Our celebration ceremony was outwardly boisterous and joyous. There were hugs, camera flashes, corks popping and champagne to celebrate our achievement (and we were only the second Fast America group where all those who started at the Pacific also finished at the Atlantic). Each of us had the chance to speak when Barb gave us our trans-con certificates: words of friendship, support, achievement, dreams and goals accomplished. But the evening was tinged by moments of melancholy at something truly special now complete. Jeff and Jenny had each composed poems that contrasted some of the harder moments with some of the easier times: the yin and yang. I gave Johannes a final hug and thanked him for being a great room mate over the last 28 days. Then we said goodnight, good bye and good luck.
Thanks for your help in finding a cure to diabetes:
Epilog JAX-BNA-SEA (a day in airports)
May 21, Savannah to Jacksonville, 120 miles by car
Doug and I are sitting in the Jacksonville airport, furiously copying media files between cameras, video recorders and computers before he boards for Huston and I fly to Nashville then on to Seattle. It was weird driving in a car with Mark and Doug this morning. We covered distance a lot faster than on the bikes. But what I noticed was that life had changed. We were no longer focused on the journey ( the road surface, the temperature, the wind, the smells, sweat, water bottle level, scenery and the condition of our fellow riders), we were focused on the destination – JAX airport, and the clock. Mark slept (try that on a bike) and Doug and I reminisced.
It will be strange going cold turkey: withdrawal from the life I have known over the past 28 days. However, my memories of this ride will last a lifetime.
What about the blood sugars and the riding with diabetes stuff?
I am ecstatic to report it was less of a problem than I anticipated, probably because with my wife’s help, I had plans for the most likely scenarios (I had considered plans A-D, Abigail appropriately asked that I add E to the list as a real possibility):
Plan A: keep BG to nominal target BG = 150 until I have a week of BG data. Err on the high BG side and bolus in small increments to correct back to 150 target. Check BG early and often especially as my body acclimated to the increased stress of 5-8 hours per day of intense physical exercise, high calorie intake, adverse weather and high altitude. Check in the middle of the night for at least the first 2 weeks. I learned to check blood at the back of a paceline going 20+ mph then adjusting my pump settings while riding (don’t do that in traffic or at the front of a pace line!!!!). New insulin pumps linked to continuous BG sensors will make this easier.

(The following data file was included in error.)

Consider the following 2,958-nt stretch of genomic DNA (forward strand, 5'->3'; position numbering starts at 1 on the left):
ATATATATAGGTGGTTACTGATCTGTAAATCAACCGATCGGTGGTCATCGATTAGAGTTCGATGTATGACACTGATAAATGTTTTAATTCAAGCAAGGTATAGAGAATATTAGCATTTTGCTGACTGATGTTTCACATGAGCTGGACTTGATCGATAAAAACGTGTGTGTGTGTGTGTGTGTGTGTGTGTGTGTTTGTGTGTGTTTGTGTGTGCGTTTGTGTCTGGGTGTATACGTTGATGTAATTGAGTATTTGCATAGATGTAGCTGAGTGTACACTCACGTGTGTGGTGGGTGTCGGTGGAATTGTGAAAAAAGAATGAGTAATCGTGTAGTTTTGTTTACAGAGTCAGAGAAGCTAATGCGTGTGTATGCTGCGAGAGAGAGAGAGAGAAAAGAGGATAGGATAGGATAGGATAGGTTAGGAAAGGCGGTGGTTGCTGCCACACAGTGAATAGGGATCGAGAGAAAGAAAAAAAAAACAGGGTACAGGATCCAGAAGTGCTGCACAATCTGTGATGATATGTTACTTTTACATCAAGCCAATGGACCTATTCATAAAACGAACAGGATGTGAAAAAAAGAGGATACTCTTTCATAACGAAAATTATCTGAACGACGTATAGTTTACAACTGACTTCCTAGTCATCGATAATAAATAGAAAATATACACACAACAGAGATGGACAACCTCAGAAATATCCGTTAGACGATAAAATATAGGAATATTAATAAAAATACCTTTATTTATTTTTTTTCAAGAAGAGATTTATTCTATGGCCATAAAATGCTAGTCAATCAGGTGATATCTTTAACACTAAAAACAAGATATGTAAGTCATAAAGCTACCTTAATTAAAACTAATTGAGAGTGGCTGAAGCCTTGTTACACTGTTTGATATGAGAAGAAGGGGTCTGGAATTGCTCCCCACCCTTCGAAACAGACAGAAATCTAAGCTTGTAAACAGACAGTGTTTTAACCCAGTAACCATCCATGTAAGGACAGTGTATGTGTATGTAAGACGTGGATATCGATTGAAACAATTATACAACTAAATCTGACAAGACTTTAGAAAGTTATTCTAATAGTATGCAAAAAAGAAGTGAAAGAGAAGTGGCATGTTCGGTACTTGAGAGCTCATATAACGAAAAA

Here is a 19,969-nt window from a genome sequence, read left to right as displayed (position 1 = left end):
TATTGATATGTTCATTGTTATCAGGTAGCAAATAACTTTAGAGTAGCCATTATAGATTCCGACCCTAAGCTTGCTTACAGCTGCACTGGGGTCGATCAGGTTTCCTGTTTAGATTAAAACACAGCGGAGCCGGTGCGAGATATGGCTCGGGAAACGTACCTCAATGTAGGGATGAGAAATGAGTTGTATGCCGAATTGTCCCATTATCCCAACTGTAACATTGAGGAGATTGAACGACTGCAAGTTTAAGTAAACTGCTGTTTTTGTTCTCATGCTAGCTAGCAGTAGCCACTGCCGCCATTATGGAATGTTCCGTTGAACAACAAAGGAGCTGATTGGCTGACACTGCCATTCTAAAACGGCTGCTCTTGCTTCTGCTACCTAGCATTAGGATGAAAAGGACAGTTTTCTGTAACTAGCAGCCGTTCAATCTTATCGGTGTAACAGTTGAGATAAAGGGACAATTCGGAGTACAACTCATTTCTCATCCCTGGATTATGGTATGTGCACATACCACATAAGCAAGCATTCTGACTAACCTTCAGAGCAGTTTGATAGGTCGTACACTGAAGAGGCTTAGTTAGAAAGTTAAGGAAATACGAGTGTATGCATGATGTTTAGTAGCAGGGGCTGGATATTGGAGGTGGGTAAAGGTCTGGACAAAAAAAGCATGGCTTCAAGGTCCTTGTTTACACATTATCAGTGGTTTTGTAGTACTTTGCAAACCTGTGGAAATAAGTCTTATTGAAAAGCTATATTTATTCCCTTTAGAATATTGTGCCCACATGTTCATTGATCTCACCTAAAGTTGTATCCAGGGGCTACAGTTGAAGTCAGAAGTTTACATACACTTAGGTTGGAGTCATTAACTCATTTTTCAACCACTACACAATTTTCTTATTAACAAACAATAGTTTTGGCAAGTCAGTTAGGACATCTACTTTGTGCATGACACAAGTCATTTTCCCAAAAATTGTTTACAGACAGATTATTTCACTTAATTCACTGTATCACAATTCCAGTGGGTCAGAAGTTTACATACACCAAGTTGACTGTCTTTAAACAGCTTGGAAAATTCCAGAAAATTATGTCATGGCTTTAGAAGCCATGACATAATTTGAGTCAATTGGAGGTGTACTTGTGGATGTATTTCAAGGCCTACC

Plan B: BG’s in the “yellow alert” band (below 100 while riding, below 80 at night). Tell somebody that I am low and correct and check again. I had one of these on our first day as we finished riding into Thousand Palms that I treated with an energy gel packet (I brought along 30 power gel packs and used 1) and a couple night time lows that I treated with 3-4 glucose tablets.
Plan C: BG’s in the red zone, that requires assistance from others to correct: NONE. I had informed the ABB staff of emergency procedures and had back up supplies (glucose, glucogon, back-up BG meter, insulin) in the van; and several doctors (Jeff, Vanessa, Andy) and a nurse (Pam) ready to assist with the glucogon I had in my seat bag at all times.
Plan D: illness/injury: Treat conservatively, take a day off riding if necessary to correct. I had the Flu in Gallup and had to take off 2 days, fortunately one was already a rest day. Bob was able to let me keep my room in Gallup instead of riding in the van all day and checked in a couple times (thanks again Bob!).
Plan E: hypo- or hyper-glycemia that requires hospitalization. Depending on the severity of the event I would need to assess whether I could catch the ride again and take a couple days off or go home to Bellevue. Thankfully, this didn’t happen.